Can Financial Coaching Help Pay off Student Loan Debts?
It’s no secret that student loans are a drag on the lives of college graduates. According to the latest statistics, about 70% of students who earn a bachelor’s degree end up with student loan debt, and the average debt load is $35,000 per person. And about one third of people with loans will have trouble repaying them.
The New York Times has a story today about graduates who have sought the help of a financial coach to get them over the finish line when it comes to loans. The story spotlights the experience of a 42-year-old, Eddie Rodriguez, who found himself on disability payments but unable to repay student loans.
A Common Path to Debt
Like many people in college, Mr. Rodriguez did not have wealthy parents who could foot the bill for him to attend school. Instead, he worked a variety of low-wage jobs throughout his early 20s and ultimately decided to attend community college when he was 28. By that time, he already had a daughter and a disability from being hit by truck, which injured his leg.
Mr. Rodriguez’s first attempt to get a degree was not successful, but he tried again a few years later, taking out more loans while he worked part-time. Ultimately, he was over $30,000 in debt and on disability for his mental health. Without sufficient income coming through the door, he was unable to pay his loans and defaulted.
Digging His Way Out
Key to Mr. Rodriguez’s recovery was seeking help for his substance abuse and mental health. He ultimately was able to get sober and soon had obtained a job working at a non-profit.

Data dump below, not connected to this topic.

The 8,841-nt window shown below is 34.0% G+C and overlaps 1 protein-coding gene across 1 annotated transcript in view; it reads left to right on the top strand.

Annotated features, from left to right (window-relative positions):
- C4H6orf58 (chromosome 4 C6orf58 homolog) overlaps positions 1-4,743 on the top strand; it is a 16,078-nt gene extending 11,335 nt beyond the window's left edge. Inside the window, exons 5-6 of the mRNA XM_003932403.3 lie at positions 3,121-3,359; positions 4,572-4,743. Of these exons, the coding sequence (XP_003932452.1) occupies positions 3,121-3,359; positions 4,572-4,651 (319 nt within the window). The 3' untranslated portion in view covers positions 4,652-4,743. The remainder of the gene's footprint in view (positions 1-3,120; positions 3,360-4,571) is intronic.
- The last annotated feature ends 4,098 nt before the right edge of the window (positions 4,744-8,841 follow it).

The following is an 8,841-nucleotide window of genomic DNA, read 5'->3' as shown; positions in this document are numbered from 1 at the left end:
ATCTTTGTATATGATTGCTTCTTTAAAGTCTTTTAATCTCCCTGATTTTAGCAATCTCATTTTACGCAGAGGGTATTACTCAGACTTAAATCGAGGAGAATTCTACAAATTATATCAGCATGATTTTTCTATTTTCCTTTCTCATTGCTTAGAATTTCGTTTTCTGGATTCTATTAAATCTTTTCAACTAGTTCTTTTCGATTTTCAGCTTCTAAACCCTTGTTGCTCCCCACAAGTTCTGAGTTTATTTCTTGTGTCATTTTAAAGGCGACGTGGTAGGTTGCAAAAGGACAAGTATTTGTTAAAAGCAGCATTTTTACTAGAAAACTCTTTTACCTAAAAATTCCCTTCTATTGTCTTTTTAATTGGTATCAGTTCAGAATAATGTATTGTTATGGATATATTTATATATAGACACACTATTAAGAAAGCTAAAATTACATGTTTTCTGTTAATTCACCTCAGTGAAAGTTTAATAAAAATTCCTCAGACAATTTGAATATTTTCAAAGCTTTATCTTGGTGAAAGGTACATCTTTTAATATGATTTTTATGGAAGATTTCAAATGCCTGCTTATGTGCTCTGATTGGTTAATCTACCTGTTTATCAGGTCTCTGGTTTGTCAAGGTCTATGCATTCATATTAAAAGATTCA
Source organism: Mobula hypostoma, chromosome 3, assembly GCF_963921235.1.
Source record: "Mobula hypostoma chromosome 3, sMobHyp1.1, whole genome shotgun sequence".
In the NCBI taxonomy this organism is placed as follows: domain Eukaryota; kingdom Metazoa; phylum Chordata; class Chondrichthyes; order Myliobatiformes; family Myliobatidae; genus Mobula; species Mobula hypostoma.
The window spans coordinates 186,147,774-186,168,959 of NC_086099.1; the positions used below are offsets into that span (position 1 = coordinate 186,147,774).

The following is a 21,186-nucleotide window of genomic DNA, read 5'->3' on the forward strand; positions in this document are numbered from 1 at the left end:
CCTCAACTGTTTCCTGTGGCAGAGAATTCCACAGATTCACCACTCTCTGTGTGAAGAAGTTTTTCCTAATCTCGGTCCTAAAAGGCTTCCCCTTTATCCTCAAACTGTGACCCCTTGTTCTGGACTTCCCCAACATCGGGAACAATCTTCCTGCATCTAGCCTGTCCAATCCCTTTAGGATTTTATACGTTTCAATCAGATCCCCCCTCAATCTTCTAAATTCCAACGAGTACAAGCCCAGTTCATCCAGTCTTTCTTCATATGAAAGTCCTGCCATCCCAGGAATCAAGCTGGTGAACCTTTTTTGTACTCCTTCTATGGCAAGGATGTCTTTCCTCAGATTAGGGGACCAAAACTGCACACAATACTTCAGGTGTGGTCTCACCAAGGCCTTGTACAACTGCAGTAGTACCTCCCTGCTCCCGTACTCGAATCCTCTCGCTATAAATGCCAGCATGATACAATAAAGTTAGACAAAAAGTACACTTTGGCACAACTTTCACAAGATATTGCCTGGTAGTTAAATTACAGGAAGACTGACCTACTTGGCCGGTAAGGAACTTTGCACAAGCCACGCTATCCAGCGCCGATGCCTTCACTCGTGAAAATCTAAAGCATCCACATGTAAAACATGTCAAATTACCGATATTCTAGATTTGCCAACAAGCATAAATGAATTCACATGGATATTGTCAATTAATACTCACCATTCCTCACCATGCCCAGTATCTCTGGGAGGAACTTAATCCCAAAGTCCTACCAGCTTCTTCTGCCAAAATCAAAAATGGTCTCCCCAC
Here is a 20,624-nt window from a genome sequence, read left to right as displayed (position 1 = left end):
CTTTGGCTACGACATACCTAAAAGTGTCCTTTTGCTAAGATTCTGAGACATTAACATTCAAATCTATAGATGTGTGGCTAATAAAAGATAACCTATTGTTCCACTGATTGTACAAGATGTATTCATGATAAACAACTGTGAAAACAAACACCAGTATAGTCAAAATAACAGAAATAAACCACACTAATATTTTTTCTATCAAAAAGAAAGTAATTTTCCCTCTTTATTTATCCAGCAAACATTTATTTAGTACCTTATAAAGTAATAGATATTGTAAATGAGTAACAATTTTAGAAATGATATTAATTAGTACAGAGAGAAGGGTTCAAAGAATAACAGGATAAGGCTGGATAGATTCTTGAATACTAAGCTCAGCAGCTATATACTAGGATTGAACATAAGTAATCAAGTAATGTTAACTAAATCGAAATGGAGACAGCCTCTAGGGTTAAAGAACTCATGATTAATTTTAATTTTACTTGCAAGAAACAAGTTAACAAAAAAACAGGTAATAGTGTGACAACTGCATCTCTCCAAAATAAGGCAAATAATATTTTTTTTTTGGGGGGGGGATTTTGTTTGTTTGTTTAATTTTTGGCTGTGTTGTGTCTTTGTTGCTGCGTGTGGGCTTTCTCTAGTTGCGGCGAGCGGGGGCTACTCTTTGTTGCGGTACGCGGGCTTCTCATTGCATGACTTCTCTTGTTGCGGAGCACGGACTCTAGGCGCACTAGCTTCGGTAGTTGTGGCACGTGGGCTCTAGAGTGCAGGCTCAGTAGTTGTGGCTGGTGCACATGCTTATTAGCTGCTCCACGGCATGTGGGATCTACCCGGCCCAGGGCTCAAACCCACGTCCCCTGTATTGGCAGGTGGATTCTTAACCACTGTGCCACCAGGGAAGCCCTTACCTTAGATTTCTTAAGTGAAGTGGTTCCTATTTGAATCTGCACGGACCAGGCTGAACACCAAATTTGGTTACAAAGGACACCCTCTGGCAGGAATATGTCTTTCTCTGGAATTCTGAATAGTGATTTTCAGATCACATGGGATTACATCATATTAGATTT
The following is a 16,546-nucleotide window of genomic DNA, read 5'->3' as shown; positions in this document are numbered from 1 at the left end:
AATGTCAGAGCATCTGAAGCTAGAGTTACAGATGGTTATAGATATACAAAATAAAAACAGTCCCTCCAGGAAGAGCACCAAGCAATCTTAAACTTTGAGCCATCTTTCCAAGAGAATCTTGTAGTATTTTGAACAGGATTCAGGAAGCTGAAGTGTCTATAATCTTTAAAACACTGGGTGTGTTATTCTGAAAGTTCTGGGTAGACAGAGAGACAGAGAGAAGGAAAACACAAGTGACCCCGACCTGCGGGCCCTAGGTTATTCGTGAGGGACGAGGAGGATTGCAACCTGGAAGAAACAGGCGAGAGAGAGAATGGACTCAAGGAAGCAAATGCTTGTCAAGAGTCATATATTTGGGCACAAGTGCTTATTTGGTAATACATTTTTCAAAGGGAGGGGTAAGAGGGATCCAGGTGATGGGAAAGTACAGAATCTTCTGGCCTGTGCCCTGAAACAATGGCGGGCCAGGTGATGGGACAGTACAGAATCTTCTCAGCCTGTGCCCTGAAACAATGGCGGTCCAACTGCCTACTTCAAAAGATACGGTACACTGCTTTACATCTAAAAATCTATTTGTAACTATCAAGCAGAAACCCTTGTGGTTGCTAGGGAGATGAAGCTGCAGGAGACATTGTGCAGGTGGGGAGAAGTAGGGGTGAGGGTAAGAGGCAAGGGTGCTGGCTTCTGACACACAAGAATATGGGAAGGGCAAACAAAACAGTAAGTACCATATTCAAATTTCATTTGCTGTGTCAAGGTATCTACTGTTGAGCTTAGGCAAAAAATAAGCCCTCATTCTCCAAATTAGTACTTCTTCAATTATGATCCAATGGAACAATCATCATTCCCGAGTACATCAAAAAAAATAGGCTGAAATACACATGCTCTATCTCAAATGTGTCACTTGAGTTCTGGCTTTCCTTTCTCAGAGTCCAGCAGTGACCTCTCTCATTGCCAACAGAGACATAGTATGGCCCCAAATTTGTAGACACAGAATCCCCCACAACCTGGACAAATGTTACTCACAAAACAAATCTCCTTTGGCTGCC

For help getting on top of his loans, he turned to a financial coach at Financial Coaching Corps. His counselor helped him get a 10-month payment plan that will bring his loan out of default if he completes it successfully. Doing so should also provide a boost to his credit score and ability to apply for more loans so he can finally complete his degree.
What is the Best Path for You?
Mr. Rodriguez’s story is unusual in some respects. Most students are not suffering from a mental health or a physical disability. But if you find yourself in default on your loans, you should consider steps for improving your situation.
Like Mr. Rodriguez, you could look for a financial coach in Southern Florida. With their assistance, you can work with lenders to get loans out of default and to improve your credit profile. You can also work at developing a budget, which will help you dutifully make debt payments.
Another option is to take a full look at all your debts and decide whether bankruptcy is right for you. It isn’t easy to discharge student loans in bankruptcy, but most students don’t even try. However, you might also have other debts (like credit card or medical debts) that are currently eating up chunks of your income. With those debts discharged, you will have more income available for other expenses, including student loans.
Contact Nowack & Olson today. One of our South Florida bankruptcy attorneys will be happy to review your options if you call 888-813-4737. We offer a free consultation to the public.